25. Is that Marlo Stanfield in the byline?

  26. Interesting article. As always, brought up many good discussion points and once again I do not hew closely to any of the conclusions drawn. So many points I had to break them up:

    The debate over “Independent / Creator Owned” is actually 2 different debates that get muddied together.
    The first is the “means of production / creator rights” and the second is “non-mainstream content” .
    They often go together but are indeed two distinct issues.

    Creator owned (means of production) debate can occur regardless of the content of a book. It’s a debate about who should be rewarded for what risks and how much. All of Kirkman’s books could have easily been published at Marvel or DC and the content & storytelling would not be much out of place. Most of the “Indy” books mentioned are mainstream ideas with conventional storytelling techniques that aim to reach the same audience as the big 2. Ultimately this debate comes down to your concept of Capitalism as either “a mutually beneficial bargaining” or “predatory personal gain” as to whether or not you view a particular artist being victimized.

    It gets murky when you look at the content side of things. As non traditional storytelling and content and art styles often have no other outlet than creator owned self production

  27. Are you entertained? That is, after all, largely the point of comic books.

    This may be true for the majority of readers but it overlooks the comic book as an art form. One does not have to be entertained to be moved. And a comic that advances the boundaries of the art form can excite on a different level than escapist fantasy. Comics would look the same today as 60 years ago if creators did not try to advanced the medium. The most radical of these advancements without a doubt occur in Independent/self published comics. The stoner kids stapling zines who thought it was fine to get rid of panels and gutters inspired the artists who brought them to pages of X-Men.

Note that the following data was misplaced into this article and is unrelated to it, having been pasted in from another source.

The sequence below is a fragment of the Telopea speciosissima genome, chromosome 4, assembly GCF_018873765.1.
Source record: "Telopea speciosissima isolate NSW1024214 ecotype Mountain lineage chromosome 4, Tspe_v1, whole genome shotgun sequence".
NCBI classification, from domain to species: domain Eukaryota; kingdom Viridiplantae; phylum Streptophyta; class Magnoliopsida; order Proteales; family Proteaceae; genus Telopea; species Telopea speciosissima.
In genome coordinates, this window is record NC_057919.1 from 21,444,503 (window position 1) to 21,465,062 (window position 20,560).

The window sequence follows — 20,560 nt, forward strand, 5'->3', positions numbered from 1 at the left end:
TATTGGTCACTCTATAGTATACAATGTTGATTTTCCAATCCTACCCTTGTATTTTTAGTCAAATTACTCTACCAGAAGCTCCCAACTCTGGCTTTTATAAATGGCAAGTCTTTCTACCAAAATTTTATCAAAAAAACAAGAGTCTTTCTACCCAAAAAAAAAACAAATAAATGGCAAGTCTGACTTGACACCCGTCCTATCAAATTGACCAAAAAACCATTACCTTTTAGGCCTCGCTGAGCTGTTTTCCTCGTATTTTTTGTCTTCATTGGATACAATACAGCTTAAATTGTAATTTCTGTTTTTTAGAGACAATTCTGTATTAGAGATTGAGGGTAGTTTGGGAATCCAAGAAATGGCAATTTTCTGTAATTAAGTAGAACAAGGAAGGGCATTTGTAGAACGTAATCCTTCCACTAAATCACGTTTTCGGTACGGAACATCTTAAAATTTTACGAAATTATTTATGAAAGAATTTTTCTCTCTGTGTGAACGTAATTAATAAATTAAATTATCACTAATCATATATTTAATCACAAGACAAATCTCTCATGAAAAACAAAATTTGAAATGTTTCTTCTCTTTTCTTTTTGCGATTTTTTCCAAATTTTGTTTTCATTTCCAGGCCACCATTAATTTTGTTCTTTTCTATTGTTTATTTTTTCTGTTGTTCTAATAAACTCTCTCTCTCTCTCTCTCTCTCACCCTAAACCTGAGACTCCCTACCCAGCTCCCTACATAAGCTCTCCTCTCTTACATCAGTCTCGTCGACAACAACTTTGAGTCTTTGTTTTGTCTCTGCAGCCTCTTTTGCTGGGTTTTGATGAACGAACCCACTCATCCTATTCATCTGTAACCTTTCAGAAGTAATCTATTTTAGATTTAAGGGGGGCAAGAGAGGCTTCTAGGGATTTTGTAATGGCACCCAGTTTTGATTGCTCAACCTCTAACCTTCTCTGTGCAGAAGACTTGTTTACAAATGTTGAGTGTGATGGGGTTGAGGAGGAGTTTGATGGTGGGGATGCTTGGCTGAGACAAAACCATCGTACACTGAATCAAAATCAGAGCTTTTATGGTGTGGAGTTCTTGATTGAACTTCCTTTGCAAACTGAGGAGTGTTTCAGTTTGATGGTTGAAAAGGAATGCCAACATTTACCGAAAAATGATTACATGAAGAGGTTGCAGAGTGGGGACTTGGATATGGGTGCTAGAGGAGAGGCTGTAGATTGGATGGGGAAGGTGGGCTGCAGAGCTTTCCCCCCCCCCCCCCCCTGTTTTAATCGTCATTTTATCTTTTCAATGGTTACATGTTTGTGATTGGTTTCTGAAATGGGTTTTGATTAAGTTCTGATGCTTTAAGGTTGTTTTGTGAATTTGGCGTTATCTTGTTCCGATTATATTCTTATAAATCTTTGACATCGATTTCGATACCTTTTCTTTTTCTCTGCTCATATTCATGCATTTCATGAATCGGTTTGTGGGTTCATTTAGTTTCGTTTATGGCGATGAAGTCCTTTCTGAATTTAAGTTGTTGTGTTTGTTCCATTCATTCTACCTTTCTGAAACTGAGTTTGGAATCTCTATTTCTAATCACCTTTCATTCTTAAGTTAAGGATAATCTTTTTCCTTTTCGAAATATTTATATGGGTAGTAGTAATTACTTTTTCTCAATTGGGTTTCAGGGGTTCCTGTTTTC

It seems to me that the counter argument to your article is the concept of Patronage for the advancement of an art form.

    Disregarding all the “indy” comics that are mainstream comics independently published (since those should be judged against the professional levels of Marvel or DC as they attempt to produce a similar product.) The work of a lone independent artist with minimal experience will not be able to look as “professional” (read as polished and conventional) as a corporate produced and printed book. However, when that artist has an interesting new ideas to advance the medium they should be encouraged to continue as artists are the ones to inspire change. Typically this encouragement comes by buying their self published zine so they can make a better one next time.

  28. One should act as how they want the world to be.

    I’m not sure comics are any more open to the means of production as anything else. Children working in sweatshops to make cheap T-shirts and shoes? Organic food so illegal immigrants picking fruits and vegetables don’t get lung infections from pesticides? Those things are all over the media and our lives. In reality, every purchase you make has a “moral” aspect to it, regardless if your are conscious of it or not. Regardless if you care or not.